In one press conference after another, and multiple interviews, Berejiklian and Morrison have declared that lockdowns are “unsustainable” and that people must “learn to live with the virus.” Yesterday, Morrison warned against those who would seek to “undermine” the “national plan” for a full lifting of restrictions beginning in October, as well as those who “may fear” the catastrophic consequences of these policies.
The meeting of the vaccination targets and a phased reopening have repeatedly been touted as the path to “freedom,” in a clear echo of the main slogan of the anti-lockdown marches.
Governments in Britain, the US and internationally have used similar rhetoric as they have scrapped safety measures and reopened the economy. British Prime Minister Boris Johnson proclaimed July 19 “freedom day,” to mark the lifting of all restrictions, including mask mandates—a criminal move that has resulted in a renewed surge of the pandemic.
Some members of the Liberal-National Coalition have made plain the connection between their views and those of the anti-lockdown protesters. Federal Nationals MP George Christensen participated in one of the rallies in northern Queensland last month and has continued to rail against lockdowns and even mask-wearing.
Coalition Senator Amanda Stoker yesterday claimed that the protests represented public sentiment, and justified the Morrison government’s reopening drive. “As we’ve seen with some of the protests that happened over the weekend, Australians are eager to get to the resumption of the freedoms they know and love, to get back to enjoying work and study and all of the things that make living in this country great,” Stoker declared.
While inciting, stocking and promoting anti-lockdown sentiment, and seeking to do away with lockdowns in practice, the governments used the weekend’s rallies as the pretext for massive police mobilisations.
In Melbourne, the 4,000 protesters were met by at least 700 police. Clashes broke out, in what police claimed was the most violent demonstration in 20 years. Footage posted online shows officers deploying capsicum spray into large crowds. Some police were decked out in equipment that resembled battle fatigues, including shields and what appeared to be adapted rifles.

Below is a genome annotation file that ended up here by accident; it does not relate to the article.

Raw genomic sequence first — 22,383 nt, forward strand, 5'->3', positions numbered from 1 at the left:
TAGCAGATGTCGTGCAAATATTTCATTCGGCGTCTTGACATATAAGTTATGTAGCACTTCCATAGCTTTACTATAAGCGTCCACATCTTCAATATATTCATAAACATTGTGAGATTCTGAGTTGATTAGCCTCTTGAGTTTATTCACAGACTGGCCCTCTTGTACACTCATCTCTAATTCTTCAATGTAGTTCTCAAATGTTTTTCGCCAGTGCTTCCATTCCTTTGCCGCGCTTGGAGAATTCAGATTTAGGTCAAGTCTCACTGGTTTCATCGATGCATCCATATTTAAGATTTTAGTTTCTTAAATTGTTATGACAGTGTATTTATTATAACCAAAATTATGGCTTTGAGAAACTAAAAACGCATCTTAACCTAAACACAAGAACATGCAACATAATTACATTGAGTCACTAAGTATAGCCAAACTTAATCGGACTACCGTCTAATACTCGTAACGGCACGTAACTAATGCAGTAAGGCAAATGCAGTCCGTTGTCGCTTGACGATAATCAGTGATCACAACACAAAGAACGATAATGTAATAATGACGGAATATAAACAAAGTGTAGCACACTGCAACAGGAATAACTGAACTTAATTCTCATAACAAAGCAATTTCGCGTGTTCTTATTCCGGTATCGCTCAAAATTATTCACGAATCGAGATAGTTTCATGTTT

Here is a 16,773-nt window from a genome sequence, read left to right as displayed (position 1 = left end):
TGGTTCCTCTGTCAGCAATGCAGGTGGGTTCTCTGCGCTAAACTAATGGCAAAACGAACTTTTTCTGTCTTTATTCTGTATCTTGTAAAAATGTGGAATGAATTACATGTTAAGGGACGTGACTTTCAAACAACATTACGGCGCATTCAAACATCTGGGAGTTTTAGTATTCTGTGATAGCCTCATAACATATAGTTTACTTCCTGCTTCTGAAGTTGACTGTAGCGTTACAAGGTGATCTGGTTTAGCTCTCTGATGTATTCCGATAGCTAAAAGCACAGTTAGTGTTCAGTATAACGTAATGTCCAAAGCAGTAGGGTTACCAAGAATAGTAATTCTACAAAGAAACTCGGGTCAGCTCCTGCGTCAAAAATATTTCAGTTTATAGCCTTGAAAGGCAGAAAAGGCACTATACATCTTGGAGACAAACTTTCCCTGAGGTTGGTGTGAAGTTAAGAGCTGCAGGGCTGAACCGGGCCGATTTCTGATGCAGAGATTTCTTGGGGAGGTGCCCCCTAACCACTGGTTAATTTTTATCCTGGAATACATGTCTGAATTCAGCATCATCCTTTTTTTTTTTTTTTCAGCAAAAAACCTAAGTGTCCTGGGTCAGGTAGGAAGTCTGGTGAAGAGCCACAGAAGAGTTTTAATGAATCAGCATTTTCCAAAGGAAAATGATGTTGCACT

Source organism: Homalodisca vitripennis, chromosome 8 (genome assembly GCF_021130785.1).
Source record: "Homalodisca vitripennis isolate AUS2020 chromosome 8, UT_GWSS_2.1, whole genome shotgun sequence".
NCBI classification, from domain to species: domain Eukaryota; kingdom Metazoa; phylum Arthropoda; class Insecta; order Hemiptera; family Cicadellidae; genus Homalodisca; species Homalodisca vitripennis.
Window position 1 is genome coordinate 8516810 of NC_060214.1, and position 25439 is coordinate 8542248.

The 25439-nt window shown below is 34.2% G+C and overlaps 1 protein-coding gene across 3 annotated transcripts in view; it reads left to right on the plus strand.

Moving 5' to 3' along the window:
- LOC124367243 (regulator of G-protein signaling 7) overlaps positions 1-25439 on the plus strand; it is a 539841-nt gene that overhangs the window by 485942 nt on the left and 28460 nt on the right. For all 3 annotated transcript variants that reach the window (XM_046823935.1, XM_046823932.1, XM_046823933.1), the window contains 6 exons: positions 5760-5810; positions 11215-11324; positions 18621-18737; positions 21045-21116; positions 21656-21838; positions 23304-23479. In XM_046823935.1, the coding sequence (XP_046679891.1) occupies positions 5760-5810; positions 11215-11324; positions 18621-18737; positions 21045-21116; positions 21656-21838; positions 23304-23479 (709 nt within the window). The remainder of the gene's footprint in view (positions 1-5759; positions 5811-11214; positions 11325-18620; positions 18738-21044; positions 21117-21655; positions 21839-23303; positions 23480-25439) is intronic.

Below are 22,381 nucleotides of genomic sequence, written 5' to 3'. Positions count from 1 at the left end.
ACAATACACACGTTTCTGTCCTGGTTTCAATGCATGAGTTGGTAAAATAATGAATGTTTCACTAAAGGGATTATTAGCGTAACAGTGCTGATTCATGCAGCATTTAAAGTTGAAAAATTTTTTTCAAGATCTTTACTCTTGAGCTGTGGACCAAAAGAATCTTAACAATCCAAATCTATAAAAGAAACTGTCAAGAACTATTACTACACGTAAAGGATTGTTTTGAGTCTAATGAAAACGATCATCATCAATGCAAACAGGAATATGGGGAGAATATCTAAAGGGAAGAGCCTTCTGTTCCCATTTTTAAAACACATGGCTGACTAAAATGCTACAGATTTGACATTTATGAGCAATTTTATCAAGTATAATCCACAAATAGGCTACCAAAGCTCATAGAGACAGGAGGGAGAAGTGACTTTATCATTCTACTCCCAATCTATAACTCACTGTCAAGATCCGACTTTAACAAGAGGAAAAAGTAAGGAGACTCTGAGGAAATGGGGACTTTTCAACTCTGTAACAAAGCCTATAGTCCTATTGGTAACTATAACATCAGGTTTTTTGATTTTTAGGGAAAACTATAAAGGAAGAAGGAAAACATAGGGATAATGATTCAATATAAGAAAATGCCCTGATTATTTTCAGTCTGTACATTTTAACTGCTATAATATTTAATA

Some of the protesters claimed on social media that officers had fired rubber bullets into the crowd. This was disputed by police authorities, who nevertheless admitted to shooting pepper bullets, a weapon that has not been previously used at an Australian demonstration. Hundreds of arrests were carried out.
In Sydney, the entire city centre was effectively blockaded by a force of more than 1,500 extra police, a move that is also without precedent. Ride-share companies were banned from transporting passengers into the area, under threat of massive fines. A reported 38,000 cars were turned away. Trains were prevented from stopping at city railway stations. Small groups of protesters who sought to gather were immediately set upon.
Under conditions in which government ministers are expressing their solidarity with the anti-lockdown protests, it is clear that the demonstrators were not the primary target of the mobilisation. Rather, the gatherings were used as the pretext for a show of force and a trial run, to be used against future struggles, especially those of the working class.
The police operation continues a tendency that has been evident throughout the current outbreak. The more governments have dispensed with safety and health measures, the greater has been the prominence given to the repressive state agencies.
The western and southwestern working-class suburbs of Sydney are under an effective police-military occupation. Curfews are in place there, but not in the rest of the city. Thousands of cops patrolling the streets have been augmented by 800 soldiers. Meanwhile, workers in the area are compelled to attend their places of employment, even if they are unsafe, while health and community support resources remain grossly-inadequate and testing is scaled back.
The governments are well aware that their criminally-negligent policies have already provoked mass opposition. The reopening drive, which will lead to a catastrophic increase in illness, hospitalisation and death, will only intensify this sentiment. Governments are therefore preparing the blunt instruments of repression, to be directed, not at a few thousand right-wing anti-lockdown protesters, but against the millions of workers, students and young people who want public health and social rights to be prioritised above corporate profit.